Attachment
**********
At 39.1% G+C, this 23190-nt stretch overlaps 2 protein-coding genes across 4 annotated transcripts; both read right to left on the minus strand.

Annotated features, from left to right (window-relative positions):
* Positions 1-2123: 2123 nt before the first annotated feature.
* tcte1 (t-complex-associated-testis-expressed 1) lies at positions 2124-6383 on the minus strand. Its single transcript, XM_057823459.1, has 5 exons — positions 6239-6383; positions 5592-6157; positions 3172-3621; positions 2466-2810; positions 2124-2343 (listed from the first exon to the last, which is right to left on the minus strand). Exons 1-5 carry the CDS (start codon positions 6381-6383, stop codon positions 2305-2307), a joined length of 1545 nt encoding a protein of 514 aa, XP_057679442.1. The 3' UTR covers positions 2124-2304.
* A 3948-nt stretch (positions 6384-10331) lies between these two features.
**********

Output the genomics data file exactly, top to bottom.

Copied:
At 39.1% G+C, this 23190-nt stretch overlaps 2 protein-coding genes across 4 annotated transcripts; both read right to left on the minus strand.

Annotated features, from left to right (window-relative positions):
* Positions 1-2123: 2123 nt before the first annotated feature.
* tcte1 (t-complex-associated-testis-expressed 1) lies at positions 2124-6383 on the minus strand. Its single transcript, XM_057823459.1, has 5 exons — positions 6239-6383; positions 5592-6157; positions 3172-3621; positions 2466-2810; positions 2124-2343 (listed from the first exon to the last, which is right to left on the minus strand). Exons 1-5 carry the CDS (start codon positions 6381-6383, stop codon positions 2305-2307), a joined length of 1545 nt encoding a protein of 514 aa, XP_057679442.1. The 3' UTR covers positions 2124-2304.
* A 3948-nt stretch (positions 6384-10331) lies between these two features.